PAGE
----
Murder of Ever Orozco For Allegedly Blowing Kisses At Another Man Raises Fears Of "Gay Panic" Defense At Trial
The murder of a Queens, N.Y., family man by a day laborer who told cops that the older man “blew kisses” at him has led to renewed calls to ban the so-called “gay panic” defense in trials for murder and other violent crimes.
Steven Torres, 22, repeatedly stabbed 69-year-old Ever Orozco in broad daylight on September 16 underneath the elevated tracks of the 7 train at 90th Street in Queens. A native of Colombia, Orozco was a retired mechanic who had been married to his second wife for 15 years.
While Orozco’s stepson said he had “no homosexual tendencies” and his wife declared that “he loved women,” the attack raise the fear among activists and at least one NewYork City Council member that Torres (pictured) would attempt to sway a jury with the claim that he exploded in uncontrollable rage when the older man came on to him.
Last month, the American Bar Association passed a resolution urging state and local governments, and the federal government to ban the “gay panic” defense. California passed a law to that effect in 2006 following an earlier case in which a 17-year-old transgendered woman was beaten to death by two men who, after having sex with her, learned that she used to be a man.
“Sometimes even the juries are infected with this idea that gay panic defense is OK,” council member Daniel Dromm told the online magazine Salon, “that a heterosexual man in particular needs to protect himself from the advances of a gay male.”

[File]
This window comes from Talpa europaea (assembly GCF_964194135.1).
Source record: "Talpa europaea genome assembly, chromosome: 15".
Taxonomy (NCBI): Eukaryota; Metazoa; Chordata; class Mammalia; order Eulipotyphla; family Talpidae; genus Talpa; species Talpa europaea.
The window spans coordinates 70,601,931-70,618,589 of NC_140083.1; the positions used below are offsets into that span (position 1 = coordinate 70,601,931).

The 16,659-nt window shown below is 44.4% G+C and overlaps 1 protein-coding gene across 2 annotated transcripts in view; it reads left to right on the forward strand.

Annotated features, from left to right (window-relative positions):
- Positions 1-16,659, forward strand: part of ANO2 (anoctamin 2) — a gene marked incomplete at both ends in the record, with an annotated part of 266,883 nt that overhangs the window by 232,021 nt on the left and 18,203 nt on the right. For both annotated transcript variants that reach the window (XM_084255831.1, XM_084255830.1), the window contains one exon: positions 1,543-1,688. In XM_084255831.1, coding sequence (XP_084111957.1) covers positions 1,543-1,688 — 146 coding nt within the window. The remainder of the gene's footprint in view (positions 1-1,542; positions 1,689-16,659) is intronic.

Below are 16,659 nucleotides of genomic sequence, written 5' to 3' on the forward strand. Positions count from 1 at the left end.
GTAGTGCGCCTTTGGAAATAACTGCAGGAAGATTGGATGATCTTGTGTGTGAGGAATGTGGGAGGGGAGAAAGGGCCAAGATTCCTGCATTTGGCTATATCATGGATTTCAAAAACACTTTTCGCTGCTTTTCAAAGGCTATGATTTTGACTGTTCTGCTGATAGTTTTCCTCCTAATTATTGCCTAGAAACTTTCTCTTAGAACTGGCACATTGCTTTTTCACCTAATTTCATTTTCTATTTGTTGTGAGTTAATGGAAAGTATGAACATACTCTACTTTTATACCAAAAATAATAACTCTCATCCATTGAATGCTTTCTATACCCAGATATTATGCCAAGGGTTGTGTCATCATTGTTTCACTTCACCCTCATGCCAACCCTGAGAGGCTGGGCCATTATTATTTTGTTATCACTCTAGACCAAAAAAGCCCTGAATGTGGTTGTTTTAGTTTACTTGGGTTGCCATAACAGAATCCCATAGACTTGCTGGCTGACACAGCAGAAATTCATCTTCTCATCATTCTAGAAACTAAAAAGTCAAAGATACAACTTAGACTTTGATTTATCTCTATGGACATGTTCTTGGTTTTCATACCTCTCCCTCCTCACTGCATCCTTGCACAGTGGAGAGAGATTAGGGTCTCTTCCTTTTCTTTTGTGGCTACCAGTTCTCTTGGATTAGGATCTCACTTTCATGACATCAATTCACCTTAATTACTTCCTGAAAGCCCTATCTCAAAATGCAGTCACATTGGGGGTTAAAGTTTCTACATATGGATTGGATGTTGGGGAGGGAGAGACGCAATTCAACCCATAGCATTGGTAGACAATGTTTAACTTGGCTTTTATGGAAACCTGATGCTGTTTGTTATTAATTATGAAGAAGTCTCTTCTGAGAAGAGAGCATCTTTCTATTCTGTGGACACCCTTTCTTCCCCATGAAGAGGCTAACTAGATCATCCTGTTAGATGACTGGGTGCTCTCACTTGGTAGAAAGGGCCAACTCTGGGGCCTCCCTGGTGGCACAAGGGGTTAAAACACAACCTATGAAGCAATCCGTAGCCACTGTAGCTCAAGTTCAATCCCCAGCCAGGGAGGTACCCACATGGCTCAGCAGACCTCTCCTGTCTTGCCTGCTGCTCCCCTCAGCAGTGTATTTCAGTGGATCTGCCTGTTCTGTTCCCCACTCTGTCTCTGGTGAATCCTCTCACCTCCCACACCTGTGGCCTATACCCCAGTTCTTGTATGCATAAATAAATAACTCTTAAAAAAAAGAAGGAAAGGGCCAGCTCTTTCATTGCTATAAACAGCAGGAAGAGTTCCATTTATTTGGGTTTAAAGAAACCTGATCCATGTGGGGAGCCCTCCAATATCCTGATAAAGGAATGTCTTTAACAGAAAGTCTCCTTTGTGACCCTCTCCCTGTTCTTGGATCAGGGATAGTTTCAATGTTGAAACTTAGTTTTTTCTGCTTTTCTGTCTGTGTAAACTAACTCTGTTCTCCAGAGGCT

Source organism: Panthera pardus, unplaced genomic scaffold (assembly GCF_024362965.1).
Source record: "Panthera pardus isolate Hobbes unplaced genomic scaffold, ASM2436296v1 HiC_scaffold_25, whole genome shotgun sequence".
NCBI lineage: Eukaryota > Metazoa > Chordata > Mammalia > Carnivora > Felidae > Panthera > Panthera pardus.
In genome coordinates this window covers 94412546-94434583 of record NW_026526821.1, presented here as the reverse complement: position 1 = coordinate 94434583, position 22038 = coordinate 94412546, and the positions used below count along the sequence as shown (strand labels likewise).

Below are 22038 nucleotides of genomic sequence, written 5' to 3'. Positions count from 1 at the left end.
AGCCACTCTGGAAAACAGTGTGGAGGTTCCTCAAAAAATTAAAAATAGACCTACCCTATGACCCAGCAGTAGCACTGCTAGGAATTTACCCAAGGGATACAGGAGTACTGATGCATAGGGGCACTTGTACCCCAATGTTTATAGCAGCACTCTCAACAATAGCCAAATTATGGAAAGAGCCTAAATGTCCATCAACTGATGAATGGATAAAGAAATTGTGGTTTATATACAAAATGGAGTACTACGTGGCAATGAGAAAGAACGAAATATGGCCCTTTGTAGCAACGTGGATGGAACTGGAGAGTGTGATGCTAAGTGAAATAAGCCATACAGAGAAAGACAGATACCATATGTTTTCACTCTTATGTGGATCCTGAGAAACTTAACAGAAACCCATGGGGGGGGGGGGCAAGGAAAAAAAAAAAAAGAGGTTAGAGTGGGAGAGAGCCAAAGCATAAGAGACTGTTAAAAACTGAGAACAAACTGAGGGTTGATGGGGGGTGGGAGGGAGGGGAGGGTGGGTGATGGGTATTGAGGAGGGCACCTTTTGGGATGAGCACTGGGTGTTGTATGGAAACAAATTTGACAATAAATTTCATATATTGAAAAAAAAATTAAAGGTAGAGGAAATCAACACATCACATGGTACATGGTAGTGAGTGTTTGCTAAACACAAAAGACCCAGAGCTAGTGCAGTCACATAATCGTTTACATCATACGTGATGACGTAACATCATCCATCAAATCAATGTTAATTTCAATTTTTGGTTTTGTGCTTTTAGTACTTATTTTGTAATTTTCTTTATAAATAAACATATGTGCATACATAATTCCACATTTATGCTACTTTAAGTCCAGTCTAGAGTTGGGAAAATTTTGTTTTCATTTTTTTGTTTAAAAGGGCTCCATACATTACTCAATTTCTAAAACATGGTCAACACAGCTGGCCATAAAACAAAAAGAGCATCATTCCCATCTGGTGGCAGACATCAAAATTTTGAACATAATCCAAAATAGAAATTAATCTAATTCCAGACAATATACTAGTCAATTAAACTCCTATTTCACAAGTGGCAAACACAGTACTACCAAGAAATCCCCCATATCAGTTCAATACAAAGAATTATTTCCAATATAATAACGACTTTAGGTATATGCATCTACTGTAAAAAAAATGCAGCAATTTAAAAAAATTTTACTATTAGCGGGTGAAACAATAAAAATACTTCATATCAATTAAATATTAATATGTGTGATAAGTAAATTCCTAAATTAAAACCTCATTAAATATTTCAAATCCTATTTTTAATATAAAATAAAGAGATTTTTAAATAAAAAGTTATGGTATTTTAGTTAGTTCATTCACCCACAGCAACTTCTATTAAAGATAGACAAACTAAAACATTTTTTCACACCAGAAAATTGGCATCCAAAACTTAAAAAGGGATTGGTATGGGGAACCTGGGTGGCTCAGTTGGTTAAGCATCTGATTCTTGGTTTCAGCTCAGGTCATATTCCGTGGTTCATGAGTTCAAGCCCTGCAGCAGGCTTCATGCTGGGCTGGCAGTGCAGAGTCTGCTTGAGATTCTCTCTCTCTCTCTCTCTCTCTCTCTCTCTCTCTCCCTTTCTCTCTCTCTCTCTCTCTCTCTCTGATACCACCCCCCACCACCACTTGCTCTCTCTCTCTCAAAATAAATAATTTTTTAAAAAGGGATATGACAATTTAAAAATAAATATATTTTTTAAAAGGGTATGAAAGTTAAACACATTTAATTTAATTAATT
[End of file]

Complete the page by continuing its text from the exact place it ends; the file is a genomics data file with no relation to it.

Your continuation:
Dromm said he has been told that Torres’ defense lawyers do not intend to use the “gay panic” defense.
Yale law professor Dan Kahan told Salon that defenses based on the emotional response of the perpetrator to the victim are not unprecedented and change over time based on what society considers acceptable.
At one point, he said, it was not considered acceptable for a woman to kill a man who was abusing her. But the abuse defense has become more common in recent years. Similarly, it was once considered okay for a man to murder another man for having sex with his wife. But “the stock of the cuckold has kind of been falling,” he said.
Dromm says that he is working on a city council resolution to possibly call on the state legislature to ban the “gay panic” defense in New York state.
SOURCES: Salon, San Francisco Chronicle, New York Daily News
In today’s era of increasing recognition of gay rights, it seems hard to believe that rage after learning a person was homosexual can be considered a legitimate defense for murder. Finally, the American Bar Association is moving to make the so-called “gay panic” defense a thing of the past.
In 2006, California passed a law requiring that juries be instructed not to consider the sexual orientation or gender identification of either the victim or defendant in a capital murder case. The law stemmed from the 2002 slaying of 17-year-old Gwen Araujo, a transgendered woman who was beaten and strangled to death by two men who became outraged when, after having sex with her, they learned she had formerly been male.
After one trial ended in a hung jury, the two were convicted of second-degree murder in a new trial.
A 2004 case in Fresno involving a man who murdered his date after learning she had previously been a man, and dozens of similar cases around the nation, led to calls that the “gay panic” defense be put to rest once and for all.
The ABA passed a resolution this week urging all state and local governments, as well as the federal government, to adopt laws banning the defense tactic.
D’Arcy Kemnitz (pictured), executive director of the National LGBT Bar Association told the ABA House of Delegates that the defense is a “surprisingly long-lived artifact” from an era when hatred toward gays, lesbians and transgendered people was thought of as socially acceptable.
Kemnitz commended the ABA vote, saying it makes clear that “legal professionals find no validity in these sham defenses mounted by those who seek to perpetuate discrimination and stereotypes as an excuse for violence.”
SOURCES: San Francisco Chronicle, American Bar Association Journal